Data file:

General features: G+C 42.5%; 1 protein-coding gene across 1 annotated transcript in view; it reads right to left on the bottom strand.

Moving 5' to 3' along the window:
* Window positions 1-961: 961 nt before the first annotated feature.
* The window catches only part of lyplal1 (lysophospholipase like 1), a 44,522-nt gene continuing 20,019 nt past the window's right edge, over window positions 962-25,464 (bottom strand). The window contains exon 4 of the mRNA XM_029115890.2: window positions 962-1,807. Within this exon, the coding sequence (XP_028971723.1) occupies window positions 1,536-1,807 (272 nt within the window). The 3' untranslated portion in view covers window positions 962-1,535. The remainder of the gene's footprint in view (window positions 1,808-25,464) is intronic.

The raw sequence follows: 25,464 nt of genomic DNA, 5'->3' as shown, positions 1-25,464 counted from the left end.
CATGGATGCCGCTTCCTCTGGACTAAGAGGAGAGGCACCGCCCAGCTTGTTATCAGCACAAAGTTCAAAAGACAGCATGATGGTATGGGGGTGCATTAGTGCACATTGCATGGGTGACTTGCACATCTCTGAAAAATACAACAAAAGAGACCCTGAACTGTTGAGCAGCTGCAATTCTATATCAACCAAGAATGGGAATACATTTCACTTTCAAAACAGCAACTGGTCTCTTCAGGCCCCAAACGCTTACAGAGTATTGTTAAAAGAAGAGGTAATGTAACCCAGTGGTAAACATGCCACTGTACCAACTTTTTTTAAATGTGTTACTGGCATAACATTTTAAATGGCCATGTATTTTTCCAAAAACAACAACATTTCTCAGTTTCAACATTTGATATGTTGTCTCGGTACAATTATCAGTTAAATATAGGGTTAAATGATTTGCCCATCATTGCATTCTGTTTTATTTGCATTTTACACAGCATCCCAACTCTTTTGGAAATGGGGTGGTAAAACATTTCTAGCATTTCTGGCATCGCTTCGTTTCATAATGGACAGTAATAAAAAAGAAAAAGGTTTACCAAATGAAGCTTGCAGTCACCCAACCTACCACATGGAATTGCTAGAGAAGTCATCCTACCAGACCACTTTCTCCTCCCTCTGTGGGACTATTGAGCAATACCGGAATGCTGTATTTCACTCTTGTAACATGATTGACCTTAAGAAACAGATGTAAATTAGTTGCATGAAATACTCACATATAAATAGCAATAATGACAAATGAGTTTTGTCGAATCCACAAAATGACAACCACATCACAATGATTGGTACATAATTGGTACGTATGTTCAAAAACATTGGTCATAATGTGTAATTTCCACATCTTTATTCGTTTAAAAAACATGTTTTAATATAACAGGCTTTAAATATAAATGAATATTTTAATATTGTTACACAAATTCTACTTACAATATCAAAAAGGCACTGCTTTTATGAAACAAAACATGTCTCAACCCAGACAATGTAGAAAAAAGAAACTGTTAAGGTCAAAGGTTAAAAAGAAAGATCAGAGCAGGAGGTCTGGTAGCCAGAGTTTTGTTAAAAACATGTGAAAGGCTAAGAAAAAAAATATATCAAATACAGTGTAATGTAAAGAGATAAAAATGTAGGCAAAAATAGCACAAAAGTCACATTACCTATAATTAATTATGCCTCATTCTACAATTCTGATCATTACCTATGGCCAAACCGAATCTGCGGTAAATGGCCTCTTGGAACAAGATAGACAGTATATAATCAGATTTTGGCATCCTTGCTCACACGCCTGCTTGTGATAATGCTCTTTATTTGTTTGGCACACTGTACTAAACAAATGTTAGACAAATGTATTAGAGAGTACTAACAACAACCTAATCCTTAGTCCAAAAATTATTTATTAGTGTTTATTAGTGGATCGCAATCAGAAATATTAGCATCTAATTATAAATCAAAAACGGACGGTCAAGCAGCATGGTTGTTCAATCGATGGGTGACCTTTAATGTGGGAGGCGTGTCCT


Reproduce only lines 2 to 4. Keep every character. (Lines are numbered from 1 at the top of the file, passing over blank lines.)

Moving 5' to 3' along the window:
* Window positions 1-961: 961 nt before the first annotated feature.
* The window catches only part of lyplal1 (lysophospholipase like 1), a 44,522-nt gene continuing 20,019 nt past the window's right edge, over window positions 962-25,464 (bottom strand). The window contains exon 4 of the mRNA XM_029115890.2: window positions 962-1,807. Within this exon, the coding sequence (XP_028971723.1) occupies window positions 1,536-1,807 (272 nt within the window). The 3' untranslated portion in view covers window positions 962-1,535. The remainder of the gene's footprint in view (window positions 1,808-25,464) is intronic.